By Peter Martins
One of the many wisdoms imparted to me by Mr. Balanchine was “Don’t be reverent. Be relevant.” This has proven to be a principle that steadily guides me to this day.
“If people don’t want to see Serenade,” he said, “don’t put it on.” Now, at that moment, I could never have imagined a time when Serenade would not be performed. I still can’t. But this comment, coming from our founder, my mentor, and arguably the greatest choreographer of all time, about one of his greatest ballets, was a ‘wow’ moment for me, and one that made a lasting impression. When I was asked to lead the Company after Balanchine, I quickly knew what my biggest challenge was going to be. From that point on, New York City Ballet had a dual purpose, to preserve its extraordinary legacy, while looking toward the future. I would gladly take care of Serenade and Symphony in C. I would gladly take care of the Robbins works. But no matter how unfathomable, if the time ever came that we could no longer rely only on their masterpieces, what would there be? And I thought, ok, for however long it is that I am going to be here – and I had no idea if that would be three years or thirty — my biggest challenge would be to continue to build a body of work for our dancers to perform, and for our audiences to enjoy. New York City Ballet was founded on the idea of an American ballet company where dancers would be trained to perform a new, modern repertory. It was Balanchine’s vision for this Company to create work that was of its time. And, as prolific as he was, Balanchine never sat back and relied on his and Jerry’s ballets alone. He was always searching for choreographic talent that could help to sustain and propel our repertory into the future.
He was heavily invested in this endeavor, and was not quick to pass judgment on talent. This was one of the many wonderful things about him. He knew that talent was not always apparent immediately, and that for some, finding a choreographic voice was a process. He nurtured talent. He would give scores to those around him, telling them, “Go and choreograph to this music.” He certainly did this with me, and I was agreeable with anything that he requested, but he would also support the musical choices I made. He encouraged us to be patient by saying that “One out of ten might last. But you have to do the other nine.” Of course he acknowledged that for him, the odds were more like five out of ten.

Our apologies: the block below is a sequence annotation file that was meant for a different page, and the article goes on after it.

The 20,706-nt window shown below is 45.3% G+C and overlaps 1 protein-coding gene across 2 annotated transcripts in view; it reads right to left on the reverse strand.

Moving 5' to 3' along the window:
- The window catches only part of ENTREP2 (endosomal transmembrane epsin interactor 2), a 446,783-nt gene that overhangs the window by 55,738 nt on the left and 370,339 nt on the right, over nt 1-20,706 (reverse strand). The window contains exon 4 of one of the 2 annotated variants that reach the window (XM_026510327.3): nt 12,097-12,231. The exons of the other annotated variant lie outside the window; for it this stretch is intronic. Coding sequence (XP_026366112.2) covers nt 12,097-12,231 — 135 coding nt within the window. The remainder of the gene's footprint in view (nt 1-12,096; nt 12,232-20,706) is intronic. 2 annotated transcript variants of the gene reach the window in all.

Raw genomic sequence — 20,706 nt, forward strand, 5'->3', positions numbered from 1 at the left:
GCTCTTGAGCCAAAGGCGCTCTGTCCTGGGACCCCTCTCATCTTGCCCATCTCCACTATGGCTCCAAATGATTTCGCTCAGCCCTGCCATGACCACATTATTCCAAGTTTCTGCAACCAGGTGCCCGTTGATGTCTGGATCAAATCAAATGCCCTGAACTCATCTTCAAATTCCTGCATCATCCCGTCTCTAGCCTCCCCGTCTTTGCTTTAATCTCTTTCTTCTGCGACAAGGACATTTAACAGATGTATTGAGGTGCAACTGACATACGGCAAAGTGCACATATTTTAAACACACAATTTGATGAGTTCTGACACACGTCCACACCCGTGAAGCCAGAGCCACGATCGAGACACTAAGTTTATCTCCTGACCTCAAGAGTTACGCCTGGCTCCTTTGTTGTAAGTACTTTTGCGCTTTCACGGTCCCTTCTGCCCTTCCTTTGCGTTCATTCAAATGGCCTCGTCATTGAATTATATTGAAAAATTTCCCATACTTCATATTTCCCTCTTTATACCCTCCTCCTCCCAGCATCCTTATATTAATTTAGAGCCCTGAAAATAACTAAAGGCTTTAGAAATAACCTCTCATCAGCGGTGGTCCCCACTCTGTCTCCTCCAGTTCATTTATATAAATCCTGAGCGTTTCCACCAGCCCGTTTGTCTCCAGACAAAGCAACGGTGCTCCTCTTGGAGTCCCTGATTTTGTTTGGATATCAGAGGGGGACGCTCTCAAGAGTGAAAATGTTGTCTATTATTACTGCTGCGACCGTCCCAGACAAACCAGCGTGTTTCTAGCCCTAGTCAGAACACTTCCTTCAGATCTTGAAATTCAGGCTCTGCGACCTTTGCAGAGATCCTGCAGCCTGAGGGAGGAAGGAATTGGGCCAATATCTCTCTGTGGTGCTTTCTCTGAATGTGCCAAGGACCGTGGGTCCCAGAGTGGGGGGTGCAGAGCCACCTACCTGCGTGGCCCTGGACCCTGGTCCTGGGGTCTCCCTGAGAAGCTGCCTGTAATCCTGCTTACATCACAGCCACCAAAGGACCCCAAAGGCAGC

Every major company creates new work, and when anyone asks me what it is that makes what we do different, it’s so easy for me to say volume. Sheer volume in terms of what we produce and our ability to produce it because of our infrastructure and artistic resources — the depth of talent, size of the Company, and even the length of our seasons. But more importantly, it’s that we have maintained an environment that is ripe for the creation of new work. It has continued to be integral to our mission, and we devote a great deal to it. Our dancers have an innate creative spirit; they thrive on being the instruments of the dance-makers who work here. Tradition and modernity cannot exist one without the other, you can only build from the past to shape the now. And as I have both created and commissioned works, Balanchine’s visionary spirit has continued to guide me. Our pursuit has yielded 220 ballets by nearly 60 choreographers, all made right here in our home at Lincoln Center. That’s half of our entire repertory. For the Here/Now Festival we had to set some parameters and it was a daunting task to cull down those numbers. There were ballets that I wanted to include but just couldn’t logistically. The result, 43 ballets on 10 programs in 4 weeks, is a representative quantity, but by no means a comprehensive one. It’s a snapshot of our post-Balanchine history.
It is thrilling to me that we are able to open the festival with dedicated programs from Justin Peck, Alexei Ratmansky, and Christopher Wheeldon. I remember the precise moments when the talent of each of these choreographers emerged, and I am proud to have played a role in their ascent. But far beyond that, over the course of the four festival weeks, audiences will have the opportunity to come and see ballets by 22 choreographers in total, each with a different voice, who have contributed to the state of ballet now. I simply can’t imagine a place other than here, at New York City Ballet, where this could occur.
Of course we continue to perform Serenade. People continue to come and see it. And I couldn’t be happier that the reason is relevance rather than reverence. But I am equally pleased with the work that has entered this Company’s repertoire in the last 30+ years. So while the Here/Now Festival is all about ballet today and what its future may hold, above all, it is perhaps the ultimate homage to Balanchine, as no one believed more in the future of ballet than he did. I think that we are beating those one in ten odds. And I know that would make him very proud.
The Here/Now Festival runs from April 25 through May 21 at the David H Koch Theater at Lincoln Center. For tickets, visit the Here/Now Festival page.